About This Blog ... and Daffodils
Updated: Feb 5, 2021
I like to garden and I like to write. My family might add that I like to tell people all about flowers, so maybe blogging was inevitable. I’ve always kept notes on my garden, but now that I have a small cut flower business, I’ll blog about everything that’s growing in my yard. Some people will be interested in home gardening part, so I’ll write about what you can grow in your own yard, starting with today’s topic of daffodils. But even people who know nothing about flower farming will be also be interested in what’s going on in the cut flower part of my yard, so I’ll update you on that too.
Let’s start with daffodils, which are part of both my home garden and my cut flower sales. In the Floret course Don and I took when we started our business, they told us to say “heirloom scented narcissus” instead of daffodils. Apparently “daffodil” sounds too common to some people. What do you think—are you put off? No? Then let’s stick to saying daffodils. They may be common, but they’re a beautiful sight at the end of winter.
Fall is a perfect time to plant daffodils for spring bloom. I’m writing this in November, when It’s too late to order the uncommon varieties online, but at your local nursery you’ll probably find lots of bagged mixtures of varieties. If you’re reading this at another time of year, make a note that the best time to order online is summer, and in California daffodils can be planted from September through November. My favorites, and ones that naturalize here in Northern California, include are Brackenhurst, Avalon, Pippit, Thalia, Ice Follies, Yellow Cheerfulness and Golden Salome. Naturalize means the bulbs come back year after year, and usually that’s what we all want. I order most online through Colorblends or Brent and Becky’s, but some of these will be available at San Jose area nurseries such as Yamagami’s or Half Moon Bay Nursery.
Plant daffodils now and they’ll bloom in February, maybe earlier or later depending on the variety. Start by locating a sunny place in your garden, then decide whether you want a long row, a squarish patch, or some other shape. Don’t plant one bulb at a time—they’ll look sad and lonely—better to have a mass of daffodils, even if it’s a small mass. Dig out the soil to about 6” deep and place our bulbs in the bottom. A general rule for planting any bulb is to make the hole about twice the height of the bulb, so a bulb that’s about 3 inches gets planted 6” deep. There’s some wiggle room in this rule, and a bulb that’s planted a bit above or below optimum will still come up and bloom, but if you plant too deep the blooms may be late and short-stemmed, having spent too much time growing up to the surface.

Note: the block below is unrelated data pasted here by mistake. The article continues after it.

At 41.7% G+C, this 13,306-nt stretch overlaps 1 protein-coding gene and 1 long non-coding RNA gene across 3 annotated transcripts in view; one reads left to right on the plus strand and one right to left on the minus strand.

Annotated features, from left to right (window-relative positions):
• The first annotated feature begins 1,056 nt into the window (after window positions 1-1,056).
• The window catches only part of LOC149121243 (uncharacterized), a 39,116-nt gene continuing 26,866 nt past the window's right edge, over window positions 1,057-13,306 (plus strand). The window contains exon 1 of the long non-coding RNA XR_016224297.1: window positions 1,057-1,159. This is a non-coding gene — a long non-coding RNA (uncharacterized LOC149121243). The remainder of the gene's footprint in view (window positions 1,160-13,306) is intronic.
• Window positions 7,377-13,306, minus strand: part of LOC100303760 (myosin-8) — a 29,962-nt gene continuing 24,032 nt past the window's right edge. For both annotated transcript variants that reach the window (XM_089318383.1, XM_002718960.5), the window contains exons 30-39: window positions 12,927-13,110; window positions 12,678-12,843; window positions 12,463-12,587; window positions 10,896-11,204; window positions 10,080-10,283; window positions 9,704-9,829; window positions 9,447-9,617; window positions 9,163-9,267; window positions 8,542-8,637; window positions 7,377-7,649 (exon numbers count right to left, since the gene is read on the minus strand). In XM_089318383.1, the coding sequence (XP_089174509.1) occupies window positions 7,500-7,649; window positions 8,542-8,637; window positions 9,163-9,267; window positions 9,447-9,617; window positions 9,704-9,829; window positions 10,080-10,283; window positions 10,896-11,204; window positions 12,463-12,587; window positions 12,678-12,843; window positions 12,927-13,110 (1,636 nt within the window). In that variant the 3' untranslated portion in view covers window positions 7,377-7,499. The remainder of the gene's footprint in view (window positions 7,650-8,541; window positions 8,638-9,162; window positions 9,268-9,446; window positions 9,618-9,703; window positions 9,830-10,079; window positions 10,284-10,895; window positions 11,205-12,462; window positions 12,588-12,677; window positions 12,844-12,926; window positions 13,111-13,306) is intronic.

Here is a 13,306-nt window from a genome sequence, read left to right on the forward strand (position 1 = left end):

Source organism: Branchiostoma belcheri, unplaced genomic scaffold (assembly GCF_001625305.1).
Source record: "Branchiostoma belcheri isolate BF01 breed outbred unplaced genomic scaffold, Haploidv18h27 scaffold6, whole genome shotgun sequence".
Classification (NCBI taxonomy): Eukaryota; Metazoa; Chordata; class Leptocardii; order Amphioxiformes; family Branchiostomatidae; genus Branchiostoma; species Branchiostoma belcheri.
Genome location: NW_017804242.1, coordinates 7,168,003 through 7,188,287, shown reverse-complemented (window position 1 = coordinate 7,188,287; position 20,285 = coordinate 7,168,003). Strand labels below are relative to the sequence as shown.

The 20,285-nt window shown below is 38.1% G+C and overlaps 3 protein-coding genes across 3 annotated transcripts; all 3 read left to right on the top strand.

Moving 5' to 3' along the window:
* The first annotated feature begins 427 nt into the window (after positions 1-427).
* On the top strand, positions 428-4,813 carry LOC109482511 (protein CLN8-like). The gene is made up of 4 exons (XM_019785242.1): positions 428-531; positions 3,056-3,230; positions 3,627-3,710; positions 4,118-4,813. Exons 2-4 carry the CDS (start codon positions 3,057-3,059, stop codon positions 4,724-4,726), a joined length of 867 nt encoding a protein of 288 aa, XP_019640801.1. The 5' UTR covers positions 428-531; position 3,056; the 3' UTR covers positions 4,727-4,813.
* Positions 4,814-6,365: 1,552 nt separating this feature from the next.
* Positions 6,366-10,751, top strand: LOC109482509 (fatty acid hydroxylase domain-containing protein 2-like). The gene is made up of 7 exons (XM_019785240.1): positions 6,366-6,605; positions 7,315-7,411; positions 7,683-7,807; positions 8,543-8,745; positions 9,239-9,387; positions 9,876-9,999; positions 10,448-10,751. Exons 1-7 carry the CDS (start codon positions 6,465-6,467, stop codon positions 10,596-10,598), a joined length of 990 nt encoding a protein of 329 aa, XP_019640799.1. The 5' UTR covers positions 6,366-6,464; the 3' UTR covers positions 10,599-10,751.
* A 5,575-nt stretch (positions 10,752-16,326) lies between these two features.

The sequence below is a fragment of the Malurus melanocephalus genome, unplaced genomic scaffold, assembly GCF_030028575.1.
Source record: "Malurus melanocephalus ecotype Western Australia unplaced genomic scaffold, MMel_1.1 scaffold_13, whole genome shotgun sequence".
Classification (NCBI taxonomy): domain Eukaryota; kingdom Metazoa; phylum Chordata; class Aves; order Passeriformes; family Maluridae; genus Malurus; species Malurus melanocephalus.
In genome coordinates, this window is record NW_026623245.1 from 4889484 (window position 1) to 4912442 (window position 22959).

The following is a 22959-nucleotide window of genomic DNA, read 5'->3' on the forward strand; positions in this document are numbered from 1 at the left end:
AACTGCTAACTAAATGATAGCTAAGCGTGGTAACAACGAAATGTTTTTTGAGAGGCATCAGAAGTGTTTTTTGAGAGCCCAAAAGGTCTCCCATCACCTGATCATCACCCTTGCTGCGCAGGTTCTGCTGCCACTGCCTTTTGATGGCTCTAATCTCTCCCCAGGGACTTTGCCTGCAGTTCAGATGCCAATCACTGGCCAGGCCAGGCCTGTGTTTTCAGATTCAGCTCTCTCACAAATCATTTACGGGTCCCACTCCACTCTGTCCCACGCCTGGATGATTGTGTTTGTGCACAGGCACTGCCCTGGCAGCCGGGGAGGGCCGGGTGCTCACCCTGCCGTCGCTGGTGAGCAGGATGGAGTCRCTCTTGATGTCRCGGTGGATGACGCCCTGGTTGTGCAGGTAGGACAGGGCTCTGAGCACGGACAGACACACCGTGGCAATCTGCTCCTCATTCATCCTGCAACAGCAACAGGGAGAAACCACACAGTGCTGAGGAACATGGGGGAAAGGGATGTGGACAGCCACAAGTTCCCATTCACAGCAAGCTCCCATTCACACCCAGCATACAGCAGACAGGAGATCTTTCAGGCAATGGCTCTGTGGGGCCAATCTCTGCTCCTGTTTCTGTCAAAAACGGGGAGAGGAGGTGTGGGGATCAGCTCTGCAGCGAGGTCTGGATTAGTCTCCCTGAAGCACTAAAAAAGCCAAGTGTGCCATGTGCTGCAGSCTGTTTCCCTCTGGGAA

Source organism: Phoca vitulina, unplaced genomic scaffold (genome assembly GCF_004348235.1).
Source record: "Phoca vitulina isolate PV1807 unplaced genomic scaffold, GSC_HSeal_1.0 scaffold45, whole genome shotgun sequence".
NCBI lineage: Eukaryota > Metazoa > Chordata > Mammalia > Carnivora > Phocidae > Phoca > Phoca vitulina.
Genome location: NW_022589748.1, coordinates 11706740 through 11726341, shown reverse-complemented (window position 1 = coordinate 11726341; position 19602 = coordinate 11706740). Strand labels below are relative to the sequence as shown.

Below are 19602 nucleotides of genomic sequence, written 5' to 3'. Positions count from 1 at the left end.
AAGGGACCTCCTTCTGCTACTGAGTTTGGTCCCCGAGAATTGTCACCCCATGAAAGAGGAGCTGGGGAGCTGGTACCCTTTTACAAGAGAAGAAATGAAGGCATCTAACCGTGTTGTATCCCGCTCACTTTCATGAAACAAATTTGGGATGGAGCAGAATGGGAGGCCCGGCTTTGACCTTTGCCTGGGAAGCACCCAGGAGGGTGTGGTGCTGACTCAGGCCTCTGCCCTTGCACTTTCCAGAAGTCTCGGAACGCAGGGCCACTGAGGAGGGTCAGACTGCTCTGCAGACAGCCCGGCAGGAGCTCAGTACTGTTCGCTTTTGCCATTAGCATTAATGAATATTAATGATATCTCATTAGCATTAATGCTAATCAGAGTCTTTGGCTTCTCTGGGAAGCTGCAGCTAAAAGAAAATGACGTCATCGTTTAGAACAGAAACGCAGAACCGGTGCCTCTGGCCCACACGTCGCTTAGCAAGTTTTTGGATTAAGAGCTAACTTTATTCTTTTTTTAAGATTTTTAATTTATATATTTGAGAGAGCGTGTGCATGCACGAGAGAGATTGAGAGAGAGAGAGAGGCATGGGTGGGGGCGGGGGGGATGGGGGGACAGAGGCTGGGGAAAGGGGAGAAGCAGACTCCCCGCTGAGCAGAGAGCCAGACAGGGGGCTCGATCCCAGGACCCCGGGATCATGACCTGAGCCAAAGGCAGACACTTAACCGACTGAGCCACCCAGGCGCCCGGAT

Above, clockwise from upper left: mixed daffodils and orange tulip 'Orca', daffodil 'Pippit', daffodil 'Jetfire, mixed bouquets with daffodils and 'Big Eartha' tulip, daffodils as inspiration for my painting.
Daffodils don’t need much water to sprout, and since we get winter rains, I usually don’t water them at all. They don’t need fertilizer either, because the nutrients they need are in the bulb. So after planting in fall, you can relax and ignore them until they bloom. When they bloom you’re gonna thank yourself for your small effort at planting time, and you can cut the blooms for bouquets or leave them in the yard for neighbors to envy.
If you want them to come back year after year, you’ll need to be a little careful after the blooms fade. Now you can fertilize a little, but most importantly, don’t cut down the foliage. Yes, I know it looks a bit untidy, but the plants need to photosynthesize for a while to make fat new bulbs for next year’s flowers. I usually let other plants grow around them to disguise the mess, but I don’t pull off the leaves until they’re brown and dead. Chrysanthemums or daylilies can be planted next to daffodils; since they start growing as daffodils are fading, they’ll distract the eye from yellowing leaves.
That’s all there is to daffodils—one of the easiest things you can grow. And if you want to sound impressive, you can tell your friends you’ve mastered the art of growing heirloom narcissus.